For me, planning my route was not only a crucial part of success in sticking with my goal of bike commuting, it was also incredibly counter-intuitive. To get to from where I live to where I work, I can take one of two routes that, according to Google Maps, are 3.4 miles and 3.9 miles. The route that I bike is nearly twice that distance, clocking in at 6.9 miles. The extra mileage didn’t come from some masochistic desire to rival friends who do long distance road biking trips; instead, I examined my options and chose the route that was within my abilities and had low traffic.

Know Your Limits
I live in a relatively hilly area. In fact, when I was testing out routes I discovered that the hill at the bottom of my road was so steep that when I attempted it on my old Panasonic I was so nervous that I was going to flip over backwards that I walked the rest of the hill. That was the 3.4 mile route out of the way. Like exercising or budgeting, you’re far more likely to follow through on your resolution if it’s something within your ability. While I was eventually able to work up to tackling the hill, had I forced myself to do it initially I would have become demoralized and given up. It’s ok to challenge yourself, but remember, you’re already ahead of the game by getting exercise and reducing commuting costs. There’s no need to overdo it.

Safety Is Important
The other obvious route was nixed because it involved a long stretch on a high traffic road that had no shoulder and several blind-spots. Though it’s nice to have an alternate route to mix it up a bit with (particularly because it has a fantastic coasting section), this is a pretty high-stress route because I’m always checking my mirror for cars and being passed by a dump truck on the left with a ditch to the right is not the adrenaline rush I’m looking for. If at all possible, look for the route with the lightest traffic and the widest shoulder.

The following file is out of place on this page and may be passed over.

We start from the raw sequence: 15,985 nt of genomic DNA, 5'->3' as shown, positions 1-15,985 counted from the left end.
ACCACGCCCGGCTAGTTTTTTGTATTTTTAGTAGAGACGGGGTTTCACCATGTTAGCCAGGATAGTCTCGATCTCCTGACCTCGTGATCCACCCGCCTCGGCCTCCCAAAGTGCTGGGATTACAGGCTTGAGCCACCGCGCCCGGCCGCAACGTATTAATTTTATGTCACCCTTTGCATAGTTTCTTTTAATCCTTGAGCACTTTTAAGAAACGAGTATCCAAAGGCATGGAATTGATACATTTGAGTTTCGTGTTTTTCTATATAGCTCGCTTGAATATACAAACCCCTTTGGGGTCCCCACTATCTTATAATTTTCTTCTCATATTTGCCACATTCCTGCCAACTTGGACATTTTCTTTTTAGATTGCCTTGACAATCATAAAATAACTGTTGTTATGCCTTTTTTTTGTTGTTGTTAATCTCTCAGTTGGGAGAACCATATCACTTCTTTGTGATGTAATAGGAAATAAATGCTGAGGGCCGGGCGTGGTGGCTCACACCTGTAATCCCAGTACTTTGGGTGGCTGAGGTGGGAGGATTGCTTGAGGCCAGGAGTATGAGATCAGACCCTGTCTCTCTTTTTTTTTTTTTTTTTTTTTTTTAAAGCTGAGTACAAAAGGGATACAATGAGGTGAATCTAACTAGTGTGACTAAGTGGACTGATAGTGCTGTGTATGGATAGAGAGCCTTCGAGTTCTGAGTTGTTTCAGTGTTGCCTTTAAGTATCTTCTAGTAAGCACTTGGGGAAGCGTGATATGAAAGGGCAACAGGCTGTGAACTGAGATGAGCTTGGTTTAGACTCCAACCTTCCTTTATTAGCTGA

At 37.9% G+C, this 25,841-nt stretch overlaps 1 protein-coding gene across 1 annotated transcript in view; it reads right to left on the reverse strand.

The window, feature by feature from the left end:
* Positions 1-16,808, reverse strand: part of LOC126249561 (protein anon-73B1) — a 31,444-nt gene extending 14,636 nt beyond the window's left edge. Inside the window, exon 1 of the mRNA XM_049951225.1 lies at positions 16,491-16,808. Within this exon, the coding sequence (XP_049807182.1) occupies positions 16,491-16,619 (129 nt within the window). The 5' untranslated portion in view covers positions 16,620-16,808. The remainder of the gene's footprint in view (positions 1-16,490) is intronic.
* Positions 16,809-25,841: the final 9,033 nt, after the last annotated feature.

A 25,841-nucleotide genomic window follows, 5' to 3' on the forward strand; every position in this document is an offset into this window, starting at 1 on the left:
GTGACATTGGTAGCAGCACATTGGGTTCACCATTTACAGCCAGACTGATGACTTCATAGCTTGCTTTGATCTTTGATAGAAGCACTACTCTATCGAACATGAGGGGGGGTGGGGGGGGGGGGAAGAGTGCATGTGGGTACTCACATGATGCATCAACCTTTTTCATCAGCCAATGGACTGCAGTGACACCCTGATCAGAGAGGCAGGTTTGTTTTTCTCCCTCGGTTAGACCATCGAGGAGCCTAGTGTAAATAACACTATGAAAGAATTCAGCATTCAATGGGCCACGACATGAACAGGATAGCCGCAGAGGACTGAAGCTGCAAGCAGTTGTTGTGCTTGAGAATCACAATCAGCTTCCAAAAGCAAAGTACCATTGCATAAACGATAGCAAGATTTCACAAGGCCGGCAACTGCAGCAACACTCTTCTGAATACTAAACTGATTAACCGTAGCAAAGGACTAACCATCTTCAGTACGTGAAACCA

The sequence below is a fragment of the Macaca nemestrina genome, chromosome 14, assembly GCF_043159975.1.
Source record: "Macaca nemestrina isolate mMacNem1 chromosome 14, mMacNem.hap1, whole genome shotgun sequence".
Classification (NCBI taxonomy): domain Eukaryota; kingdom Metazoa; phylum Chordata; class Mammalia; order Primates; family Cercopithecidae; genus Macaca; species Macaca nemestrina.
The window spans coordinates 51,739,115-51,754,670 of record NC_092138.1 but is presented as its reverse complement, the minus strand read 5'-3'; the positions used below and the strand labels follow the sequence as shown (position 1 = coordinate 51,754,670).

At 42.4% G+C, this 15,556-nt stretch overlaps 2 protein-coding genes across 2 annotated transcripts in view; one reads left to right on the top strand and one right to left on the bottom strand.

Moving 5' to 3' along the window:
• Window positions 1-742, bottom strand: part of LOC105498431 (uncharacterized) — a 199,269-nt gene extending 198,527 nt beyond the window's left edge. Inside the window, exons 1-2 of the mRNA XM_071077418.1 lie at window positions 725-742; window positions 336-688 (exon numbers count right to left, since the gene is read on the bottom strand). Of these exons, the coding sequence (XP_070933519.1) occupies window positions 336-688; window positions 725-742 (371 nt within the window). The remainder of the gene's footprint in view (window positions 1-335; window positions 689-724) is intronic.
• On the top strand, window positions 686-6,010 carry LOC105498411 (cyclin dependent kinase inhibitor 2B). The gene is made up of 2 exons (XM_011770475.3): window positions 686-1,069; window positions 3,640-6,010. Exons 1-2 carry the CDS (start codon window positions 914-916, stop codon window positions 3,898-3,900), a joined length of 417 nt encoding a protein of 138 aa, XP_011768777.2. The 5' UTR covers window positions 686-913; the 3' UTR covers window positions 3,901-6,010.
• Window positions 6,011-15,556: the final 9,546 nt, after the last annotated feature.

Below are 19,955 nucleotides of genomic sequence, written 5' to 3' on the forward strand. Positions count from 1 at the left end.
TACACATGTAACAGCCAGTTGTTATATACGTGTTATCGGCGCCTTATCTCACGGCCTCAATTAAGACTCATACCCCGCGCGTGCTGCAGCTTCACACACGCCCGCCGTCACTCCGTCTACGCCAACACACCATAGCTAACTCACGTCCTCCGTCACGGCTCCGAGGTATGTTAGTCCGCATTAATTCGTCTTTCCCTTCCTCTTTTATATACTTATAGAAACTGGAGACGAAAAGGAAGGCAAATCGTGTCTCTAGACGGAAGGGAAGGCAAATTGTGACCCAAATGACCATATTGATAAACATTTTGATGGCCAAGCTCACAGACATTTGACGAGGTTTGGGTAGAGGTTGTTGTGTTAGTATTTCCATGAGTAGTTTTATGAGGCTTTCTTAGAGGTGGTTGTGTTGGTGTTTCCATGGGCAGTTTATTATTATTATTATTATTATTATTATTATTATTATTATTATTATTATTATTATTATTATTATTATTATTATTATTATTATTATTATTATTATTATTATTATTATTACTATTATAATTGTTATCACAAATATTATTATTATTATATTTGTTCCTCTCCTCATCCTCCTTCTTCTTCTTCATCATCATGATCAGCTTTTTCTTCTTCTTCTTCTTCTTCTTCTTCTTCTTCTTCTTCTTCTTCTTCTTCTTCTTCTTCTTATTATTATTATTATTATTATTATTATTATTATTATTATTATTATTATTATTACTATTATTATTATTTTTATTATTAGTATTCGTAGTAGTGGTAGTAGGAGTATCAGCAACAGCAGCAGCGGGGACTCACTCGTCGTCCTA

The Most Important Step
Test your route. Find a chunk of free time (yeah, I know, who has that, right?) and bike it. When I tested my route out, I threw my bike in the trunk and carpooled to work. (As an aside, check your local forecast: the first day I tried commuting home, the weather was bright, sunny and cool, aka ideal biking conditions. I fell in love.) When doing your test ride, take note of a few things. Does this pass the safety and feasibility test? Also important to know is how long is your ride?

My first ride took my about forty minutes at a leisurely pace. Add to that about fifteen minutes to lock your bike and clean yourself up and you’ll have an idea of what time you’ll want to leave. Though I’ve actually managed to drop my time down about ten minutes from my initial trip as I’ve gotten faster, I always ballpark commute time by that first trip because the padding leaves room for unexpected events like tightening up a loose toe cage or carrying your bike around a downed tree (both of which I got to experience on Friday). Bike commuting may take longer, but remember: you’re being efficient because now you don’t need that expensive, time-consuming gym membership.

A Happy Ending
The route I ultimately chose wound up being incredibly counter-intuitive. When comparing my bike route with my original driving route, my bike route is like a backwards “C”: to get to where I needed to be, which was southeast of my starting point, I went north. This back road led me to a road that, while lacking a shoulder was incredibly low traffic, and eventually linked up with an off-road canal path. When I neared the bank I work at, I went north again giving me one of the longer distances between two points.

Though my trek is 6.9 miles, 1 mile is this unpaved back road, and 4.5 are on a car-free path. As an added bonus, the main road where the bank is located is under construction so I experience a bit of schadenfreude because not only have I biked along this beautiful path where even in the most intense storms I can smell beautiful honeysuckle, I now get to blaze past all of the traffic. (I admit it, I can be annoyingly smug about this…)

I chose a route that was indirect, but low traffic, and challenging, but within my abilities. Some days are better rides than others, but it’s never so perilous or challenging that I am discouraged. So bust out that map and craft your dream ride. And stayed tuned for more on bike commuting.

Photo Credit: Stock Xchng